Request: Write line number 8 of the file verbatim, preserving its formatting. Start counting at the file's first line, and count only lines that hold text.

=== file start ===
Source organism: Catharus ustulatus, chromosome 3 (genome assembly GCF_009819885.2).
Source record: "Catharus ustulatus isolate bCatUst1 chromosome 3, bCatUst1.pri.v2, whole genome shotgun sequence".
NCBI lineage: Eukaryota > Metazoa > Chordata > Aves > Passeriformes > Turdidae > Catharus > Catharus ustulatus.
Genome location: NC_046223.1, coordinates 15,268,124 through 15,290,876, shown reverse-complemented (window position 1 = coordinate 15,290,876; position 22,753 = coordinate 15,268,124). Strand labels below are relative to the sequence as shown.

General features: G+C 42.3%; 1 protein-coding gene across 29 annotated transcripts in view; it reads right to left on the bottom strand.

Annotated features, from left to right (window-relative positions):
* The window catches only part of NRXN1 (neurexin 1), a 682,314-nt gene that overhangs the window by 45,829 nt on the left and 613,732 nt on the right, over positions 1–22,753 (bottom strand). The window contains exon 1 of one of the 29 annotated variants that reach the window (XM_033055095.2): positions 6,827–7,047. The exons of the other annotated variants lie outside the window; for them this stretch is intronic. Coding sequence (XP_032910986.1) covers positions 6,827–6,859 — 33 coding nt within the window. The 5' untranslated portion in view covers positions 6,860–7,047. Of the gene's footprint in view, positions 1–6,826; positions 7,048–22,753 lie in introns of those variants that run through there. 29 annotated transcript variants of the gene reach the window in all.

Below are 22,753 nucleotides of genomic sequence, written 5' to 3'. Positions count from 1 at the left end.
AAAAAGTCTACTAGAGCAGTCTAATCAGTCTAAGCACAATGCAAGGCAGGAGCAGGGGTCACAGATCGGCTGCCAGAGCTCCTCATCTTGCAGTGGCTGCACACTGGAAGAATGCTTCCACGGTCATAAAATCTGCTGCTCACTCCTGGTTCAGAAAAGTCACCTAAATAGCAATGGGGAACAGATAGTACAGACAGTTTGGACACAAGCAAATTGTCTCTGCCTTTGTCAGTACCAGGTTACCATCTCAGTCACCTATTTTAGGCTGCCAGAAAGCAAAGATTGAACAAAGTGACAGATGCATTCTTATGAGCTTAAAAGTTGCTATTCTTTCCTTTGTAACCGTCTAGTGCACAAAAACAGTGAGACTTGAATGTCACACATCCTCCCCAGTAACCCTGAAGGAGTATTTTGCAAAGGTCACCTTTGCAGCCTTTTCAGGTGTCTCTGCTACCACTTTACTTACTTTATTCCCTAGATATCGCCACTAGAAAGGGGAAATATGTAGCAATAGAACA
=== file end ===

Below are 22,753 nucleotides of genomic sequence, written 5' to 3'. Positions count from 1 at the left end.